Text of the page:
Fuck It, It's A Journal Entry - The Watchtower of Destruction: The Ferrett's Journal
Fuck It, It's A Journal Entry|
The nature of being at Clarion when you're a journeyman writer - as I am - is that you're gonna take some profound hits. You're gonna do your best, and sometimes you're gonna flop hard on the ground. It happens.
When my friends come to me and say, "I just got rejected here. Should I continue?", my inevitable answer is, "I dunno. Should you?" Because to be a writer is to be rejected. Almost every writer has their stories about sending out a billion manuscripts and getting a billion rejections as you learn the craft. Even the best writers get terrible reviews from people who just plain don't like their shit. As I've said before, there's a cottage industry devoted to slagging Shakespeare, and if fuckin' Shakespeare can't get the love of everyone, what chance do you have, young Padawan?
If you can't take people telling you that you suck, then no. You shouldn't be a writer. I hear the gas stations have some pretty good jobs, though.
And Clarion will show you your flaws. Clarion will strip away everything you thought was good and show you the ugly underpinnings. All those lovely tricks you've been using to masquerade your weaknesses? Not here, boy-O. Not here. And we're going to strip away the good bits and make you look at the parts you really don't swing with.
It's going to strip you down as a writer, if you're like me. And what's left?
For me, it's just some unformed ball of desire. I don't know how to not write. It's arguable that I should continue, given my talents - but realistically, no matter how many years of evidence I have that I'm not good enough, no matter how many of my weaknesses get shoved in my face, no matter what gets taken from me, I keep going, "But I have this idea..." And I've got to keep chugging on.
That's not admirable. It's not like I'm some bold man, choosing to overcome the odds. No, "writing" for me is in the same vein as "making sarcastic comments" or "looking at pornography" - I'm not sure what I'd do otherwise. Applauding me for writing is like going, "Hey, Ferrett! Great bowel movement!" It's not like I know how to stop.
(And it may well be that the difference between my stories and my bowel movements... Okay, not going there.)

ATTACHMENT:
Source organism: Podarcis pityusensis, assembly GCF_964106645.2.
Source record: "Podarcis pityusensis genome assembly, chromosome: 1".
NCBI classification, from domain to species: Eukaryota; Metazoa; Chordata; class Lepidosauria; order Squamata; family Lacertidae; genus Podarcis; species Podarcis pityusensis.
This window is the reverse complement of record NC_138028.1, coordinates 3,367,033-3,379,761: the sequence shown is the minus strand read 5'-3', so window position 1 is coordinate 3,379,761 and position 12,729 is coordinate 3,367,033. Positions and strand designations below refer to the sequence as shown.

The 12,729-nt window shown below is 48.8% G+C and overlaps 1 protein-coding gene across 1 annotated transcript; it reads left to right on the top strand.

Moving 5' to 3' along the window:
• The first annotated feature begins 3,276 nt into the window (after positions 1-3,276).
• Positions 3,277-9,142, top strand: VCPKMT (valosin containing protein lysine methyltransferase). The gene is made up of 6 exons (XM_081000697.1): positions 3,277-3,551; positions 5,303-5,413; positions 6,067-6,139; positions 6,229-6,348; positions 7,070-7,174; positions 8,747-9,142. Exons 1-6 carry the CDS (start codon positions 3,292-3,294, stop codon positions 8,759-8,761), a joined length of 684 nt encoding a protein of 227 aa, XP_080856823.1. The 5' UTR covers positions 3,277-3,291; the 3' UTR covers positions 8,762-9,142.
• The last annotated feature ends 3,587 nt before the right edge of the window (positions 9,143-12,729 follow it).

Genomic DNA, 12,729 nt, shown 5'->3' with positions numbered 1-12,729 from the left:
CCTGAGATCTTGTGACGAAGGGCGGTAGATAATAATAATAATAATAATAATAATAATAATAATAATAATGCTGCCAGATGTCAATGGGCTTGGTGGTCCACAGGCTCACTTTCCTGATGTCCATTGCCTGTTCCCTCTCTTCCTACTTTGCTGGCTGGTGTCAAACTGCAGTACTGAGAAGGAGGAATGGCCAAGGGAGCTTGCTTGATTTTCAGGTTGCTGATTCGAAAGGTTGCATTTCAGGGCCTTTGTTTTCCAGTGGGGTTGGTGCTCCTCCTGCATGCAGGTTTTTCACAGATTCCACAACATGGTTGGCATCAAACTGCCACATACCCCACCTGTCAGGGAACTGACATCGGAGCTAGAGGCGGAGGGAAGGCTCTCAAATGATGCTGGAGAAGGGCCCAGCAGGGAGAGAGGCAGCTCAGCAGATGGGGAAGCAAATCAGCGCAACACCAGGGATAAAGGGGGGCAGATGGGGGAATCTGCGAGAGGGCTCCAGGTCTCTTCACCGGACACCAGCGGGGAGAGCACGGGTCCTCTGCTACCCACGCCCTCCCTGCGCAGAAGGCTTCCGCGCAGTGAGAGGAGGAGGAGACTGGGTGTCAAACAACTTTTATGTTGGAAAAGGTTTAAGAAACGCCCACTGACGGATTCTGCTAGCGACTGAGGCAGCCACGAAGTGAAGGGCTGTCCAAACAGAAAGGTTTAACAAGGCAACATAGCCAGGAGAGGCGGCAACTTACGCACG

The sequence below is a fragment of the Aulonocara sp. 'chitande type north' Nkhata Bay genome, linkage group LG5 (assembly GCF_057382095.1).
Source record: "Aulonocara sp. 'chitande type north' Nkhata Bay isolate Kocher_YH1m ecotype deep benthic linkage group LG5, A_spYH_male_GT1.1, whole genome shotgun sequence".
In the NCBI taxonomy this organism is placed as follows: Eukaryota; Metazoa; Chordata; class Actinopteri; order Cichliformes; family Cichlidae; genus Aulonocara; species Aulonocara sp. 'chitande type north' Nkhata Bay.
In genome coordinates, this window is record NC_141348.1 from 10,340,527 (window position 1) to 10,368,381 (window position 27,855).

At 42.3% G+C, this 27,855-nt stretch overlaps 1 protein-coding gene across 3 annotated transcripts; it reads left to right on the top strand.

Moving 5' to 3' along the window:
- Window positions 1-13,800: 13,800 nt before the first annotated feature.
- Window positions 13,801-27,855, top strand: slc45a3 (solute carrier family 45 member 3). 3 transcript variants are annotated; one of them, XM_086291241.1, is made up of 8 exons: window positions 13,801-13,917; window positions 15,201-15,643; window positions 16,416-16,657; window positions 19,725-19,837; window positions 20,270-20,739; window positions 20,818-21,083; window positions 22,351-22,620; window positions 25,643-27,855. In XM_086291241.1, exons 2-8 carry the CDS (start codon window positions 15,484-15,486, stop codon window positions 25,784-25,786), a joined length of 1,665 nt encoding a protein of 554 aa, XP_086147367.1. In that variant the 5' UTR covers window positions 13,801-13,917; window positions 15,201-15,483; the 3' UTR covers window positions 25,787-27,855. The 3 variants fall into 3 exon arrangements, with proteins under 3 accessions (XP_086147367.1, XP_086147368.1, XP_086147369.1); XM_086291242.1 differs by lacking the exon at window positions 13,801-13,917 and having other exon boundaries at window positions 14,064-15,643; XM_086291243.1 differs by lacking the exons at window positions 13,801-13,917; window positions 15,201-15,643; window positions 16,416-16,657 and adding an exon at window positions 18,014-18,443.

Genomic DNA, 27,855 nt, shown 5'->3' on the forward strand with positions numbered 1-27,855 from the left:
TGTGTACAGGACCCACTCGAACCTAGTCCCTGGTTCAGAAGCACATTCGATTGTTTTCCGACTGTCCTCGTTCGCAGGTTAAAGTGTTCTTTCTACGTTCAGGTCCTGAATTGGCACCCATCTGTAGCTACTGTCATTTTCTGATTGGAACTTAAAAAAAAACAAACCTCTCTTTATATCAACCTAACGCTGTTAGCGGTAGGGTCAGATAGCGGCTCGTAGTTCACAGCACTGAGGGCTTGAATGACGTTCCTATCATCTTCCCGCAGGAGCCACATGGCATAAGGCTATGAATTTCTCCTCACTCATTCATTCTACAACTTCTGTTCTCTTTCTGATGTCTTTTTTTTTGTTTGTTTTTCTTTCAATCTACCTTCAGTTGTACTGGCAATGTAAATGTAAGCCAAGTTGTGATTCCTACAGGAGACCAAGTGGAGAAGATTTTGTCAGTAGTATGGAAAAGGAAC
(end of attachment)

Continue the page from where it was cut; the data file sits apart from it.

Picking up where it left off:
I don't know how it is for other writers. But for me, I gotta storytell. It'd be a fuck of a lot easier if I could just put it down, because I'm almost fucking forty and I still have miles to go. Clarion has shown me how far from the starting gate I am. It'd be nice if I could just, y'know, take up something simple like wicker basket weaving. Some days I wish someone would come to me out of nowhere and say, "You have no career, no hope, no chance. Give it up." And some part of me would sigh with deep relief.
As it is? I'm here. I'm chugging. I'm working through some pretty terrible weaknesses. I can tell an okay story, but can I break through my own flaws to get to tell a great one? Hard to say. All I can do is keep trying.
Some day I might even get somewhere.
I'm glad you've come to your senses.
(I was going to say: "Oh, bah humfuck"...but I'm saving that for another time. You're welcome.)
You already know you can't stop, and that folks won't stop applauding your every (please Jesus let me mean proverbial) bowel movement.
Indulge your compulsions, then, knowing that we will indulge you until you finally break through and write something unforgivably salable.
(Then you may expect us to turn on you like a pack of rabid hyraxes; Morrissey was right, after all...)
But having done so, I must take Guthrie-sized umbrage with the "great jobs at gas stations" line. Oh no there are not, I assure you.
I love you, as you know, and always look forward to your continued literary antics, however zany.
Yours in rock,
|Date:||July 30th, 2008 01:35 am (UTC)|| |
Re: I'm glad you've come to your senses.